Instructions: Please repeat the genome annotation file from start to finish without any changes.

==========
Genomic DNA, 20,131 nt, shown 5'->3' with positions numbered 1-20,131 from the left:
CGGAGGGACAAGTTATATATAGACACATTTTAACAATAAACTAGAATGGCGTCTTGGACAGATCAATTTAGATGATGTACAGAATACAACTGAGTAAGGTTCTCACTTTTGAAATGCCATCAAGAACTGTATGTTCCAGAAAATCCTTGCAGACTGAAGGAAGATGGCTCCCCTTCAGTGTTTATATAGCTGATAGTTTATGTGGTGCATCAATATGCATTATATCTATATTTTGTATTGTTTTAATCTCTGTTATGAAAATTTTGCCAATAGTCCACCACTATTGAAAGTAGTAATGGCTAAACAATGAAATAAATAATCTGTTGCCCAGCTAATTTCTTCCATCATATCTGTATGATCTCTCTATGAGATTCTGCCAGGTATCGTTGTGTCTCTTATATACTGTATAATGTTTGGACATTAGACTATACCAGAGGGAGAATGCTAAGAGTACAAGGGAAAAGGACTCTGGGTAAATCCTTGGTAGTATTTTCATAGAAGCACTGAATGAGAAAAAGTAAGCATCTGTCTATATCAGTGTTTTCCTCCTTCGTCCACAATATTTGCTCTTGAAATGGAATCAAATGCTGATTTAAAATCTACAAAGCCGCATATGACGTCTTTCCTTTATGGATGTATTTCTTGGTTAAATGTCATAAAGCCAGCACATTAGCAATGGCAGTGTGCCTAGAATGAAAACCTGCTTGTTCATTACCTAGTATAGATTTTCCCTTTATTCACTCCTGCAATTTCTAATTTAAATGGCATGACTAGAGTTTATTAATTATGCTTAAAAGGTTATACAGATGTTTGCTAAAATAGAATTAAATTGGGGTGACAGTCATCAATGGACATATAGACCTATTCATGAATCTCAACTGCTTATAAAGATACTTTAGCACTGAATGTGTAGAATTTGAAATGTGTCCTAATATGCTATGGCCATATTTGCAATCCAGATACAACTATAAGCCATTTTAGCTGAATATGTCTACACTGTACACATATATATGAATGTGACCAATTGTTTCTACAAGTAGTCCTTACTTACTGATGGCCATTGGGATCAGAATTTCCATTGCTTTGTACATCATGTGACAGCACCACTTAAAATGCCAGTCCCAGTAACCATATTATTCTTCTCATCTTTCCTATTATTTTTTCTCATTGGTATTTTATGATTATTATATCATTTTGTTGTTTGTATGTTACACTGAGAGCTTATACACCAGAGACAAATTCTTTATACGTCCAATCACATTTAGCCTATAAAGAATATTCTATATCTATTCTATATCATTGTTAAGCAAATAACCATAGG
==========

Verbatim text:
Genomic DNA, 20,131 nt, shown 5'->3' with positions numbered 1-20,131 from the left:
CGGAGGGACAAGTTATATATAGACACATTTTAACAATAAACTAGAATGGCGTCTTGGACAGATCAATTTAGATGATGTACAGAATACAACTGAGTAAGGTTCTCACTTTTGAAATGCCATCAAGAACTGTATGTTCCAGAAAATCCTTGCAGACTGAAGGAAGATGGCTCCCCTTCAGTGTTTATATAGCTGATAGTTTATGTGGTGCATCAATATGCATTATATCTATATTTTGTATTGTTTTAATCTCTGTTATGAAAATTTTGCCAATAGTCCACCACTATTGAAAGTAGTAATGGCTAAACAATGAAATAAATAATCTGTTGCCCAGCTAATTTCTTCCATCATATCTGTATGATCTCTCTATGAGATTCTGCCAGGTATCGTTGTGTCTCTTATATACTGTATAATGTTTGGACATTAGACTATACCAGAGGGAGAATGCTAAGAGTACAAGGGAAAAGGACTCTGGGTAAATCCTTGGTAGTATTTTCATAGAAGCACTGAATGAGAAAAAGTAAGCATCTGTCTATATCAGTGTTTTCCTCCTTCGTCCACAATATTTGCTCTTGAAATGGAATCAAATGCTGATTTAAAATCTACAAAGCCGCATATGACGTCTTTCCTTTATGGATGTATTTCTTGGTTAAATGTCATAAAGCCAGCACATTAGCAATGGCAGTGTGCCTAGAATGAAAACCTGCTTGTTCATTACCTAGTATAGATTTTCCCTTTATTCACTCCTGCAATTTCTAATTTAAATGGCATGACTAGAGTTTATTAATTATGCTTAAAAGGTTATACAGATGTTTGCTAAAATAGAATTAAATTGGGGTGACAGTCATCAATGGACATATAGACCTATTCATGAATCTCAACTGCTTATAAAGATACTTTAGCACTGAATGTGTAGAATTTGAAATGTGTCCTAATATGCTATGGCCATATTTGCAATCCAGATACAACTATAAGCCATTTTAGCTGAATATGTCTACACTGTACACATATATATGAATGTGACCAATTGTTTCTACAAGTAGTCCTTACTTACTGATGGCCATTGGGATCAGAATTTCCATTGCTTTGTACATCATGTGACAGCACCACTTAAAATGCCAGTCCCAGTAACCATATTATTCTTCTCATCTTTCCTATTATTTTTTCTCATTGGTATTTTATGATTATTATATCATTTTGTTGTTTGTATGTTACACTGAGAGCTTATACACCAGAGACAAATTCTTTATACGTCCAATCACATTTAGCCTATAAAGAATATTCTATATCTATTCTATATCATTGTTAAGCAAATAACCATAGG